Connecting state and local government leaders
State and municipal governments established special hotlines or expanded the type of services residents could access through 311 call centers during the pandemic.
When a streetlight is out or trash pickup missed, residents often turn to their city’s 311 call center to report the problem. But municipal call centers took on elevated importance during the coronavirus pandemic as cities expanded their role, offering new services like Covid-19 vaccine appointment bookings or hotlines to help people understand financial assistance programs.
While some municipal governments struggled with vaccine management software, New Orleans officials opted to integrate appointment bookings into their existing 311 call center platform. The result was a 24-hour hotline residents could call to schedule vaccine appointments, file complaints about businesses flouting coronavirus restrictions, or to connect residents with quarantine resources such as food delivery, said Tyrell Morris, executive director of the Orleans Parish Communication District, which oversees the city’s 311 and 911 call centers.
“I can’t imagine what we would have done if we didn’t have that level of access,” he said.
When the pandemic hit, officials in Buffalo, New York anticipated that residents would need more information from local governments. The city transitioned its 311 call center staff to remote work in under a week so that there would be no interruption of communication services when workers stopped reporting to offices in city hall because of the risk of infection.
New Orleans also experienced an increase in demand for information, and responded by expanding 311 services through an artificial intelligence-powered chatbot that residents could text with service requests and other questions. Call takers expanded their role by proactively checking in on residents who tested positive for Covid-19 to offer additional services or assistance. The city increased the number of full-time call takers from four people to eight to handle increased call volume, Morris said.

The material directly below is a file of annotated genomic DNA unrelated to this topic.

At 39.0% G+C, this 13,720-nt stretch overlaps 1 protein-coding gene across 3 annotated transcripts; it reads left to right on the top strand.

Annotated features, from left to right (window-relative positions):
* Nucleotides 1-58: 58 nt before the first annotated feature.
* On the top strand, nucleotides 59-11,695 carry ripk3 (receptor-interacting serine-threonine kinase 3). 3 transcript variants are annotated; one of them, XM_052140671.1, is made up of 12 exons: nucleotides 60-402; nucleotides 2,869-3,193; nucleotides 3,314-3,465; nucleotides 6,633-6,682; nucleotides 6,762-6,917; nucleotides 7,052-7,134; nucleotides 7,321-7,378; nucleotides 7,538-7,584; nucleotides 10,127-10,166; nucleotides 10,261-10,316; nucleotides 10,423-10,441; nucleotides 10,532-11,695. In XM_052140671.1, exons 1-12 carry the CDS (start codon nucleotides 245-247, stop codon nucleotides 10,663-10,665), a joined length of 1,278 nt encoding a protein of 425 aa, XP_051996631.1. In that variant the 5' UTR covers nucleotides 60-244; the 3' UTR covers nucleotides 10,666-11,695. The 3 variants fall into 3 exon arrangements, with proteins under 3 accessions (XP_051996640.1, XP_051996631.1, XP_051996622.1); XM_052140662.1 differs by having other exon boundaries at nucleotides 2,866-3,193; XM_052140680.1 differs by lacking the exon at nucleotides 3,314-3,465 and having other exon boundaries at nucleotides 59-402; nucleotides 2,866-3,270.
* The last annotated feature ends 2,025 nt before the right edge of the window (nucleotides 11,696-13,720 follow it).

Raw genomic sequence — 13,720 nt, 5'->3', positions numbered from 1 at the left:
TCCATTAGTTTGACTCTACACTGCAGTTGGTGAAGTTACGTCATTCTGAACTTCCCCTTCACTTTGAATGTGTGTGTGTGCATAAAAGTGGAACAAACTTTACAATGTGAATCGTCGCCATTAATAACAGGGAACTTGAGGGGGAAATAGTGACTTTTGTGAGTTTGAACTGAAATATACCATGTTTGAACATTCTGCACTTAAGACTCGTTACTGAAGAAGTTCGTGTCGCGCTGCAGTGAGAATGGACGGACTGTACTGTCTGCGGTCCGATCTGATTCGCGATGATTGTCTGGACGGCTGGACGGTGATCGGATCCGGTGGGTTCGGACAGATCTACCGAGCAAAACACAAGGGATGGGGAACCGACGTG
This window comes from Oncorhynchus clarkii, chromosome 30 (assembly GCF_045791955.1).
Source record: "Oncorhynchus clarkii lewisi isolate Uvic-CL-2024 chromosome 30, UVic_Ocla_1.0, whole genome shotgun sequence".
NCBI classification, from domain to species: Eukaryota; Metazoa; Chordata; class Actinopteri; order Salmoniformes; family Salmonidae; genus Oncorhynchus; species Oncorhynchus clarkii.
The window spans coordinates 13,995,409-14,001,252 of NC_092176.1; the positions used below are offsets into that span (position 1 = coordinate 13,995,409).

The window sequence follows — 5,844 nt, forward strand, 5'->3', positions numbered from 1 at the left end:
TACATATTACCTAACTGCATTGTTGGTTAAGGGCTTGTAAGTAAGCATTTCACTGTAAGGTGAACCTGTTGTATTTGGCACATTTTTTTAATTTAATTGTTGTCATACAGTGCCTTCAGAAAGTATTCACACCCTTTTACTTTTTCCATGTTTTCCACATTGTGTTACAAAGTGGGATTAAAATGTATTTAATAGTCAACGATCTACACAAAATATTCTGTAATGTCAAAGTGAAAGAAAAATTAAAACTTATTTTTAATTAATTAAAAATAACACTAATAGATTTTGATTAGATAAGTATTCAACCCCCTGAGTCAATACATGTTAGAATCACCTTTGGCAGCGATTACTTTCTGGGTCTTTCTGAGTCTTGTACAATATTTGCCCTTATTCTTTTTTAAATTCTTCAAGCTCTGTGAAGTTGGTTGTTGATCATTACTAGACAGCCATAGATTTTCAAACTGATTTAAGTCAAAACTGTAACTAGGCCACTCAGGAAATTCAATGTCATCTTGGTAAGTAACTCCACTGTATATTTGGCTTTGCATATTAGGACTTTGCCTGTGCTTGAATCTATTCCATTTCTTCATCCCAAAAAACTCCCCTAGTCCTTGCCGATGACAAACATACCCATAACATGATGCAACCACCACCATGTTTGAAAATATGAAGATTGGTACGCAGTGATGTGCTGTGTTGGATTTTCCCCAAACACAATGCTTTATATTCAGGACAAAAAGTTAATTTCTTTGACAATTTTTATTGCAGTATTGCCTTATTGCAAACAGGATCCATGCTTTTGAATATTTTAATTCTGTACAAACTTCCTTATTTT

Millennials and younger residents were more likely to access city services online or through the chatbot or online, but the call center was a lifeline to older residents and those without internet access, Morris said.
The city hopes to harness the growth in connectivity to offer more holistic assistance to residents through the call center in the future.
“In pre-covid days, if you wanted something done in city government, you had to get up and go to that city agency,” Morris said.
But he envisions a scenario in which residents call the city’s 311 center and call takers can see that resident’s interaction with the city, whether it’s visits to a library or recreation center or prior service request calls.
“When someone calls 311, we should be able to see every time they interacted with city government so we can meet their needs,” Morris said.
City officials did not provide requested information about call center volume or costs by deadline for this article.
Maryland saw a huge demand for information through its health department-run GoVAX call center. The state reported more than 2.2 million inbound calls for coronavirus-related information since it launched in February. Call takers were able to schedule more than 460,000 vaccine appointments, including more than 5,000 vaccine referrals for homebound residents.
“We saw how effective the call center was in the first few days of operation,” said Dennis Schrader, secretary of the Maryland Department of Health, in a statement. “It became clear that we could utilize the call center as a resource for a variety of activities designed to put vaccines in the arms of every Marylander, regardless of their circumstance.”
The call center team also does information outreach, calling or texting residents to deliver Covid-19 test results or let them know when they become eligible for booster shots. The call center employs more than 200 call takers who work remotely, DOH spokesman Andy Owen said. The state allocated $34 million in federal funding to pay for the call center.
"The human connection provided by live staff over the phone, via text, and through the web live chat has made the call center not only an efficient, but also a highly effective, way to reach hesitant and hard-to-reach groups," Owen said.
Other governments have used call centers to inform residents about financial assistance available during the pandemic. California started a rent relief hotline where residents could get information about applying for emergency rental assistance. Detroit opened a call center to help advertise the Federal Communications Commission’s Emergency Broadband Benefit Program to residents. The hotline uses the city’s local 313 area code, and provides residents with information on how to qualify and sign up for the federal program, which provides $50-a-month subsidies for internet service to needy households.